IP lawyer: PTAB ‘licence to kill’ renewed
In its Cuozzo decision, the US Supreme Court has left the inter partes review system untouched. Patent owners must plan for tough validity fights from the beginning of the prosecution process
Since its creation by the America Invents Act in 2012, the Patent Trial and Appeal Board (PTAB) has a growing reputation as a ‘patent death squad’. This is largely the result of several review procedures and standards being tilted against patent owners, resulting in a higher percentage of patent claims being invalidated by the PTAB through inter partes review (and two other review procedures) than by district courts. On June 20, in Cuozzo Speed Technologies, LLC v Lee, the US Supreme Court strongly approved the PTAB’s approach to inter partes review for two contentious issues.
The first is the threshold determination of whether to institute an inter partes review. This decision is based on the challenger’s petition and supporting documents, and an optional preliminary response from the patent owner. The statute states that this decision is “final and non-appealable”. The court had little problem in finding that Congress clearly intended to bar all review, and that PTAB decisions on whether to institute inter partes review are not appealable.
Two justices dissented in part. They agreed that the initial determination cannot be appealed directly (ie, an interlocutory appeal); but in light of the strong presumption favouring judicial review of administrative action, thought that the decision to institute should be reviewable in an appeal from the final decision by the PTAB. The majority rejected this approach, however, as it read into the statute a limitation as to interlocutory decisions that is not mentioned in the statute and is not necessary. The court was careful to note that it was not categorically precluding review of a PTAB decision that implicated constitutional questions or presented questions of whether the agency acted outside its statutory limits.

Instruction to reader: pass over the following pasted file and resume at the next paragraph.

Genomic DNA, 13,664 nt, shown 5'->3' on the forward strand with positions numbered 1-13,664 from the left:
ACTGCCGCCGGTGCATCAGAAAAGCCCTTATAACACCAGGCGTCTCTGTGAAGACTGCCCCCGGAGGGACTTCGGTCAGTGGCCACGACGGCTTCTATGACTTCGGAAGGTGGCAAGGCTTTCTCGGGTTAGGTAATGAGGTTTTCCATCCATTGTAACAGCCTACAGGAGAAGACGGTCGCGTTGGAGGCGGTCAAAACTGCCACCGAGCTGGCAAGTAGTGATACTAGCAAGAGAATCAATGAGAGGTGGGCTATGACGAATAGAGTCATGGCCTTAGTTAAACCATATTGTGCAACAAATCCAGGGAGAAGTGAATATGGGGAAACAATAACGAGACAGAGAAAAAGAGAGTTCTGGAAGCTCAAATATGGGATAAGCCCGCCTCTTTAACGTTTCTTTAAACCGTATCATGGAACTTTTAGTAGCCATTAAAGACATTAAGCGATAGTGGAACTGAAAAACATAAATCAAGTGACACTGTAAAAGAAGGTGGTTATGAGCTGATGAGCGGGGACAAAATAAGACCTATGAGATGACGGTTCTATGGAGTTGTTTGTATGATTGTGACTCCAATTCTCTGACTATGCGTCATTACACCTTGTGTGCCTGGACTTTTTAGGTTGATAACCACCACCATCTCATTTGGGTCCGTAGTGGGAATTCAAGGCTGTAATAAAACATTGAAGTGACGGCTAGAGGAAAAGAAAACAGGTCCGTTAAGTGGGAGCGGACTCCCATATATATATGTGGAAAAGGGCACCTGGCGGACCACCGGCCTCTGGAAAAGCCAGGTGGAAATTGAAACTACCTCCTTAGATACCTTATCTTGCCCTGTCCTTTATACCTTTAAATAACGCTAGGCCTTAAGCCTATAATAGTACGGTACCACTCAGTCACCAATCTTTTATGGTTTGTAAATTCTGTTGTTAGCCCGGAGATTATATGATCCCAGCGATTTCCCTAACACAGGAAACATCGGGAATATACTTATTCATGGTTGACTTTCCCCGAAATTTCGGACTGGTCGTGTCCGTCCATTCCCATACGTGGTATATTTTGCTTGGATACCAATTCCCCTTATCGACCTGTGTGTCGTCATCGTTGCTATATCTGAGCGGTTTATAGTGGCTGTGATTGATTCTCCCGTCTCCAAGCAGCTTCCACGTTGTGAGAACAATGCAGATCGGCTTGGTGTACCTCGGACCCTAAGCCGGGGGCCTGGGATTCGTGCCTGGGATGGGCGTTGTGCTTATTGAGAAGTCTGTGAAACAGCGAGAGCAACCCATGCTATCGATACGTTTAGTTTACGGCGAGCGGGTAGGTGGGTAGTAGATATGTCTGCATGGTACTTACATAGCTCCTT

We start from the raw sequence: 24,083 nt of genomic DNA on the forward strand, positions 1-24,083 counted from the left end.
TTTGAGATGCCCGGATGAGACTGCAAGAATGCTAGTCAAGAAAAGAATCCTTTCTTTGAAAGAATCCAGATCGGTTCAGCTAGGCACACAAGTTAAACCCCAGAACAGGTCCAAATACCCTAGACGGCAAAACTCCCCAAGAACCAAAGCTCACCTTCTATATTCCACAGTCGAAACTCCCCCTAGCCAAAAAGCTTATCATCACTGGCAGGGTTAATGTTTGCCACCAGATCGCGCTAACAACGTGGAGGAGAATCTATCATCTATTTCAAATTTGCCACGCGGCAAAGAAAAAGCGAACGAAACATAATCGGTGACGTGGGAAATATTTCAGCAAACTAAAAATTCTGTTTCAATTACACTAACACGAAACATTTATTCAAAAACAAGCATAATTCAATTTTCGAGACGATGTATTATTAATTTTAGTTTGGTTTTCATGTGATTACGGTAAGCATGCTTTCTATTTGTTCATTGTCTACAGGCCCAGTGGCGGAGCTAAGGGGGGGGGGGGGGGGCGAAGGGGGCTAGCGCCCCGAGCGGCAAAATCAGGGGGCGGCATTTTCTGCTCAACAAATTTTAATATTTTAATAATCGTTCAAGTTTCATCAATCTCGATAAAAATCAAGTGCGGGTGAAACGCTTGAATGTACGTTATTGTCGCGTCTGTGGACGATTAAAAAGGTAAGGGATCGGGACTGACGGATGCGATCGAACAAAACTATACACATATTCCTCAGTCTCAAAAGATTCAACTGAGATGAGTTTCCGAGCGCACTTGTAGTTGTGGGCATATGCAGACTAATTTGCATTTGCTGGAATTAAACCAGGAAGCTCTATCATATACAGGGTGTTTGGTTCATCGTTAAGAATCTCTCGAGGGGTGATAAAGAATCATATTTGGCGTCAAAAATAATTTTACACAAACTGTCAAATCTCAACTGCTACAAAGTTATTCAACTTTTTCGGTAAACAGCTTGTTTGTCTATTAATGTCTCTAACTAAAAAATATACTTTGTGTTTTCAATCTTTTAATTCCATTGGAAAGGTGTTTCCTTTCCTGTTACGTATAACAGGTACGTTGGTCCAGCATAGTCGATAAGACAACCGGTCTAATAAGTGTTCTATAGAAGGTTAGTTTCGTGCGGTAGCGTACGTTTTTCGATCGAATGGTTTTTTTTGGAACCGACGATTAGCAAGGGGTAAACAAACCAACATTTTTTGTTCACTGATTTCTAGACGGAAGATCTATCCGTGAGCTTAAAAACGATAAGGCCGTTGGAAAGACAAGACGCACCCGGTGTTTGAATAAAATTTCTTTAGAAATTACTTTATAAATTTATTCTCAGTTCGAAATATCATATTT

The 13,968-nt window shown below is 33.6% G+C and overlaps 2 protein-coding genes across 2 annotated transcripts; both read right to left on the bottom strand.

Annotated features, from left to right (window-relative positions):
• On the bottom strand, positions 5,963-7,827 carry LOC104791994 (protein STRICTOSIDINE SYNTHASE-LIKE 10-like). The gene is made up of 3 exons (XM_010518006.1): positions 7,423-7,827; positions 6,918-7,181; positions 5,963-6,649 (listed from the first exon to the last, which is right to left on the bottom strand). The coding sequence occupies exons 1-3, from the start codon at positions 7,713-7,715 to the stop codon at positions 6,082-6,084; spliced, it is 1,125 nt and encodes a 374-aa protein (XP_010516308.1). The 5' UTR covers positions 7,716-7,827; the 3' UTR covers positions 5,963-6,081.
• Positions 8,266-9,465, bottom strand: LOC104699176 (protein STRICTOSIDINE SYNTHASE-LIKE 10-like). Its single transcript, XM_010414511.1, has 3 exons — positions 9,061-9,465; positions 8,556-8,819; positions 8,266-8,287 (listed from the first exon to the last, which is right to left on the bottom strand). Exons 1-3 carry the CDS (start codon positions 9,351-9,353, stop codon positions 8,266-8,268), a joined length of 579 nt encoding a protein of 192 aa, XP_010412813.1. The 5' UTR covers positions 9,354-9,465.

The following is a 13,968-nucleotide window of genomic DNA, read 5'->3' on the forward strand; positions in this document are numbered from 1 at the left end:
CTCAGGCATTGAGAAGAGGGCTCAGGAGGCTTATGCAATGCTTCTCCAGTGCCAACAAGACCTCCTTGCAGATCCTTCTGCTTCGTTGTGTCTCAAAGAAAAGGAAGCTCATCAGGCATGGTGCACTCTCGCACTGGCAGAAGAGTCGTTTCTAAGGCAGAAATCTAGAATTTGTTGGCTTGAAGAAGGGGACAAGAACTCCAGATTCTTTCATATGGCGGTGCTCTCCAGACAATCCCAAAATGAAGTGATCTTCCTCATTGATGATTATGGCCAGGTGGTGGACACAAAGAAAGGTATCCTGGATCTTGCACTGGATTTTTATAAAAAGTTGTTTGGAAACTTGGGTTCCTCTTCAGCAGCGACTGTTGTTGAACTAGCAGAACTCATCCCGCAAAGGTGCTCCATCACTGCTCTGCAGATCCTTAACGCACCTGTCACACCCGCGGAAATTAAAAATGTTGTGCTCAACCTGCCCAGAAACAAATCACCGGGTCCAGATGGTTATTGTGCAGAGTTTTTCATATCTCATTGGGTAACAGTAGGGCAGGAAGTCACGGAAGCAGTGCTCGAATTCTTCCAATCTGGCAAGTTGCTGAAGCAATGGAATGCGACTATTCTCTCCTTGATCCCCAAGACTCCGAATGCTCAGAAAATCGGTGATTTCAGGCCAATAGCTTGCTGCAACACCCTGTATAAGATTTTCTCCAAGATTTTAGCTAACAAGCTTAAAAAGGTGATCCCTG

“Patent owners have been calling for uniformity in the applicable standard, based on Congress’s intent to create a ‘surrogate’ for court proceedings”
The second issue was whether the PTAB could continue to use its ‘broadest reasonable interpretation’ standard for claim construction and interpretation. District courts apply an ‘ordinary meaning’ standard, which is more favourable for patent owners. The ‘broadest reasonable interpretation’ standard is more expansive and patent claims are more likely to fall foul of prior art as a result. This is a significant reason why patent claims are more likely to be invalidated by the PTAB than in a district court. Patent owners have been calling for uniformity in the applicable standard, based on Congress’s intent to create a ‘surrogate’ for court proceedings.
The court rejected that call and held that the PTAB’s decision to apply the ‘broadest reasonable interpretation’ standard was a reasonable exercise of its rule-making authority under the statute. The court found that while inter partes review may have some aspects of a judicial proceeding, in other respects it is more like a specialised agency proceeding. The party initiating inter partes review need not have constitutional standing and in fact need not remain in the proceeding at all (ie, the PTAB can continue to conduct the review even after the petitioner has settled).